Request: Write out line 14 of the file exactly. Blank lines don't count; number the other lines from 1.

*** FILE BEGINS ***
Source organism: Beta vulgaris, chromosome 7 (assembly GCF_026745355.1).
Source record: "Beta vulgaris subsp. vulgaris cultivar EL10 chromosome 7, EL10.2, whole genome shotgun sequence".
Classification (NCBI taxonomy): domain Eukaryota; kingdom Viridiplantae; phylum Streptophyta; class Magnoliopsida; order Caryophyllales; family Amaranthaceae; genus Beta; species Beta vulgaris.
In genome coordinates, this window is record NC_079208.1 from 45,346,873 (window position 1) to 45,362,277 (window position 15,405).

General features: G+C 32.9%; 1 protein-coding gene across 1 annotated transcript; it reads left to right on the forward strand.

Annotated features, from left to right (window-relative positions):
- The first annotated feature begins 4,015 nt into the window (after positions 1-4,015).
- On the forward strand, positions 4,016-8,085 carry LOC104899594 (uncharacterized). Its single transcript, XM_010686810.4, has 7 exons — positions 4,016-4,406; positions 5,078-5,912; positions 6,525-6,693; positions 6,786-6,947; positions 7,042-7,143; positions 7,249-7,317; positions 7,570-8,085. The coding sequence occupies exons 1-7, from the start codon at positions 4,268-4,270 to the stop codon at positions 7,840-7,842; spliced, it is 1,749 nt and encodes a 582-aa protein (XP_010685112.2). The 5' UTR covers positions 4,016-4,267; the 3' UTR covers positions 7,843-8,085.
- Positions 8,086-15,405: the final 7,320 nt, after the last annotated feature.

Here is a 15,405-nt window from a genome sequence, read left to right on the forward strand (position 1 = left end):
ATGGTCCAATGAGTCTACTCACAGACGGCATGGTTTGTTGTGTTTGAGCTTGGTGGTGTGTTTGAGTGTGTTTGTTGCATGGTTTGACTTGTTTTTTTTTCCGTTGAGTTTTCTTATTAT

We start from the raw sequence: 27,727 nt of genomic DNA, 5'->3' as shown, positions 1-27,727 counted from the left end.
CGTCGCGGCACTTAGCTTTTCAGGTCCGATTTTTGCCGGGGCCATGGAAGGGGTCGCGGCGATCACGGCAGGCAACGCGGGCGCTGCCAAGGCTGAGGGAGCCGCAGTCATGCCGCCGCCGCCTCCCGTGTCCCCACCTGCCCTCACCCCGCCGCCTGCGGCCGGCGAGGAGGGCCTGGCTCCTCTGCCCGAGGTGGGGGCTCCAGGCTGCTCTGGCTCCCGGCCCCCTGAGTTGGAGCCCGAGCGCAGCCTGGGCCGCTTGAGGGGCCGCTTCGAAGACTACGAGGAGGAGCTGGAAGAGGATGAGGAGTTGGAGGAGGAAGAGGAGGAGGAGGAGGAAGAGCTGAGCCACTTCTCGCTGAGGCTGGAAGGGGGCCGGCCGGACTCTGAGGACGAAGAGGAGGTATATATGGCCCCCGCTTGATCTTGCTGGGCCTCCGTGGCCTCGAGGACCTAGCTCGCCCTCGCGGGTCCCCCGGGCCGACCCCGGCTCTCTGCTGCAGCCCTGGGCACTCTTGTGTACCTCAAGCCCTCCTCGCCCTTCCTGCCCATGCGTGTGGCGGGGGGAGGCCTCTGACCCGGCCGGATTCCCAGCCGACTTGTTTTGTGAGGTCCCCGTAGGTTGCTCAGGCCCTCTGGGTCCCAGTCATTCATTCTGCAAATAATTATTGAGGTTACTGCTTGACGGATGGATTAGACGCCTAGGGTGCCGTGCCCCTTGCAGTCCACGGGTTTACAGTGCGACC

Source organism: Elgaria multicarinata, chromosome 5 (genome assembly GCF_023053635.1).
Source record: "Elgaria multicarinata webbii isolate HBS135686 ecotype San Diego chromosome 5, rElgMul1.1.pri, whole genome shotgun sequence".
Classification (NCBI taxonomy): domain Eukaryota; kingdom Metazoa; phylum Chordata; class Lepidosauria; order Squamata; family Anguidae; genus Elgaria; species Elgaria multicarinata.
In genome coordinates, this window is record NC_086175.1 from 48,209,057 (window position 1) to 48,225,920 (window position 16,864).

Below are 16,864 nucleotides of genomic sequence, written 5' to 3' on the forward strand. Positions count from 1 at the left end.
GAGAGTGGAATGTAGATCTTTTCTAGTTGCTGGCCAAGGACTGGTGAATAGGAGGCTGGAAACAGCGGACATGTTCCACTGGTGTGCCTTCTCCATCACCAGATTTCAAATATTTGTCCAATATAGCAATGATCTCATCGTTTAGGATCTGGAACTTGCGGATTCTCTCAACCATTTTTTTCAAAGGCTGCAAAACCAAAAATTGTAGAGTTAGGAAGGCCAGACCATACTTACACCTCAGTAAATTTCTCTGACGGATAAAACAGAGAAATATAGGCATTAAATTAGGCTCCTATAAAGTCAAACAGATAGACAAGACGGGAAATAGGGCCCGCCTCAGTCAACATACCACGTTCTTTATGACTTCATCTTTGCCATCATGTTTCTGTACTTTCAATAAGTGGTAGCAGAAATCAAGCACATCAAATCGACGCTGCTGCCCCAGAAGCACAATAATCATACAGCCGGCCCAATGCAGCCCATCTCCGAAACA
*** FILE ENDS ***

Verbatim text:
Source organism: Elgaria multicarinata, chromosome 5 (genome assembly GCF_023053635.1).